The Liberals have regained ground by increasing the attacks against O’Toole, who refuses to order mandatory vaccinations for federal employees and because of his position on firearms control, a point that he has had to modify. The liberal economic program establishes 61,000 million US dollars (52,000 million euros) in five years. That of the conservatives is around 40,000 million (34,000 million euros).

Thierry Giasson, professor of political communication at Laval University, believes that Trudeau “has emerged despite the fact that he has not convinced his call for elections.” O’Toole opted for a mainly virtual campaign, “without leaving the script and that has not been the most appropriate because it is the first time that he has come into contact with the electorate as a Conservative leader. It has not left a strong impression of leadership and accessibility ”, considers the analyst.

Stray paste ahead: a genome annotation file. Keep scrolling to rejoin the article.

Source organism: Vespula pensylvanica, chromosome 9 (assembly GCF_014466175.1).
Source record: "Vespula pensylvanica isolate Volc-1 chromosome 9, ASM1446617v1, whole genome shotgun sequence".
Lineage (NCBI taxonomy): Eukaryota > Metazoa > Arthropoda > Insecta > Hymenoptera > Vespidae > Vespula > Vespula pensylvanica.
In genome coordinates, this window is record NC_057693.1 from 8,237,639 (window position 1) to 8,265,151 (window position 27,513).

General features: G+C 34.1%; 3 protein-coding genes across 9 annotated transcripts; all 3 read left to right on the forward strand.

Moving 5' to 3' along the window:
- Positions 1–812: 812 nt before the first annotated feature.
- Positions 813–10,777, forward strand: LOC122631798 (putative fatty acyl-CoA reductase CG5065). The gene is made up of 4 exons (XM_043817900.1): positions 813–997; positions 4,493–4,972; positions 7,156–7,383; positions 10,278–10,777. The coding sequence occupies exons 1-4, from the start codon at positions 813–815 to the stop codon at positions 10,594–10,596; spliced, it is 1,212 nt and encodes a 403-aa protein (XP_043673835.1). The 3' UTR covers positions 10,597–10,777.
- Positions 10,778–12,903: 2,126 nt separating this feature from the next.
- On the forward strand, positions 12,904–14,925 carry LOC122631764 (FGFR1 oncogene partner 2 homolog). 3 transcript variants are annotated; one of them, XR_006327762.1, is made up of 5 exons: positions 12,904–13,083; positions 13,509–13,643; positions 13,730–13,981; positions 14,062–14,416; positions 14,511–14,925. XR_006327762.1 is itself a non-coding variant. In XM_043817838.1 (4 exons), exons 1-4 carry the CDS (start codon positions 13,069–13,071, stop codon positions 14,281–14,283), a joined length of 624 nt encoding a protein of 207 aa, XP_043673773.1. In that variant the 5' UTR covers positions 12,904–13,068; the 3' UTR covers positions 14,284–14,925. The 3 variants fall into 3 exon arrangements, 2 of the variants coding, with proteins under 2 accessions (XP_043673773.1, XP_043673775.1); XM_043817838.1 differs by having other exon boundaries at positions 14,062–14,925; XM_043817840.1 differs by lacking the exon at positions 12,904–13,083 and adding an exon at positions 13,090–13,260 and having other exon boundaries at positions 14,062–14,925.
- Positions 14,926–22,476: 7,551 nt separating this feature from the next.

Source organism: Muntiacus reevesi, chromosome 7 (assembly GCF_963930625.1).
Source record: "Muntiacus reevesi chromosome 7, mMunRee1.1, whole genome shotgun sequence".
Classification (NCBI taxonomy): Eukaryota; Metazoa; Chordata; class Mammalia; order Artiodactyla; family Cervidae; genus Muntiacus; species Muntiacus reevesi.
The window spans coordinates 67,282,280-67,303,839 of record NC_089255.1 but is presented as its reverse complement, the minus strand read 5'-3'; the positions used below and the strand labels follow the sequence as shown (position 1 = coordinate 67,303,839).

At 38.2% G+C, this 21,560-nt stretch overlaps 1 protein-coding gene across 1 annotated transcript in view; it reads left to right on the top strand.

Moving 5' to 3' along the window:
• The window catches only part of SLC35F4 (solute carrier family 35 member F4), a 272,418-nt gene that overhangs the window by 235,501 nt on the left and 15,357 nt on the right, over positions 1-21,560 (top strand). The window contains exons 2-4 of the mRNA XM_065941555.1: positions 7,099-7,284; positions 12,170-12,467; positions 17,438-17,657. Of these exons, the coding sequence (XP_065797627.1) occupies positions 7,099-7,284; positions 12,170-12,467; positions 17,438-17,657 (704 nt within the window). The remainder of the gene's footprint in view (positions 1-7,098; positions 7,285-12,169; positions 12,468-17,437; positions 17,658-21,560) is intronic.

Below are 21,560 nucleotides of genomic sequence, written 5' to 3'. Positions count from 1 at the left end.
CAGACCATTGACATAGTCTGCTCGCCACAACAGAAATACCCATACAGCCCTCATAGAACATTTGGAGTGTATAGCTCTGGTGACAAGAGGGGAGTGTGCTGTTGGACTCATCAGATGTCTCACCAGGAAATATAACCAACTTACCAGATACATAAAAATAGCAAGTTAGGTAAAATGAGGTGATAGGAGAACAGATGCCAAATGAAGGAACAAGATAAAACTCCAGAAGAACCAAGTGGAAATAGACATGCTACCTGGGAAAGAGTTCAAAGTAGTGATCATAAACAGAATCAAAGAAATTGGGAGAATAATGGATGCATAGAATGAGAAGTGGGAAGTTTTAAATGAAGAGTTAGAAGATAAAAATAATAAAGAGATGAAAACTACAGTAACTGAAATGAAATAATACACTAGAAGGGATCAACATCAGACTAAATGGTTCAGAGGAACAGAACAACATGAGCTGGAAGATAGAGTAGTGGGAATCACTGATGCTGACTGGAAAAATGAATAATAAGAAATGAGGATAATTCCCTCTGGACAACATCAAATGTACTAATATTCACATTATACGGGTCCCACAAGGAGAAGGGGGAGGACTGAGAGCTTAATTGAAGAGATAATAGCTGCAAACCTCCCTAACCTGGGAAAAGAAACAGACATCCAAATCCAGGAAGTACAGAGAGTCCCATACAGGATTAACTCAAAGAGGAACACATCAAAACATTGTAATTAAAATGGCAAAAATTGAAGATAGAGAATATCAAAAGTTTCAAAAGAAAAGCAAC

Political scientist Miljan believes that “Trudeau’s bet has not paid off in the campaign.” The expert highlights another factor in these elections, the irruption of the libertarian People’s Party of Canada (PPC), formed in 2019 and which will have its first major test this Monday. “It had no weight in 2019, but now it is at almost 7%. That can affect the conservatives and in closed races in Ontario and downtown Toronto this could help give the liberals a majority government, “adds the expert.

Reconciliation with indigenous peoples was one of the themes that marked the campaign. Since May, a series of finds in the provinces of British Columbia and Saskatchewan revealed more than 1,200 unnamed graves in former boarding schools for indigenous children. Climate change, which wreaked havoc in the west with a heat dome, was a topic touched by the main candidates and hopefuls of the New Democrats, the Greens and the nationalists of the Québec Bloc. Healthcare financing and the cost of living have also been popular topics.

Trudeau has asked progressive voters from the New Democratic Party, the Quebecois Bloc and the Green Party to support the liberals to stop the conservatives. The forecasts are too tight. A majority government would be a surprise to either side. Capital in the case of the conservatives and possible but unlikely for the prime minister, who is staking his legacy on a risky gamble.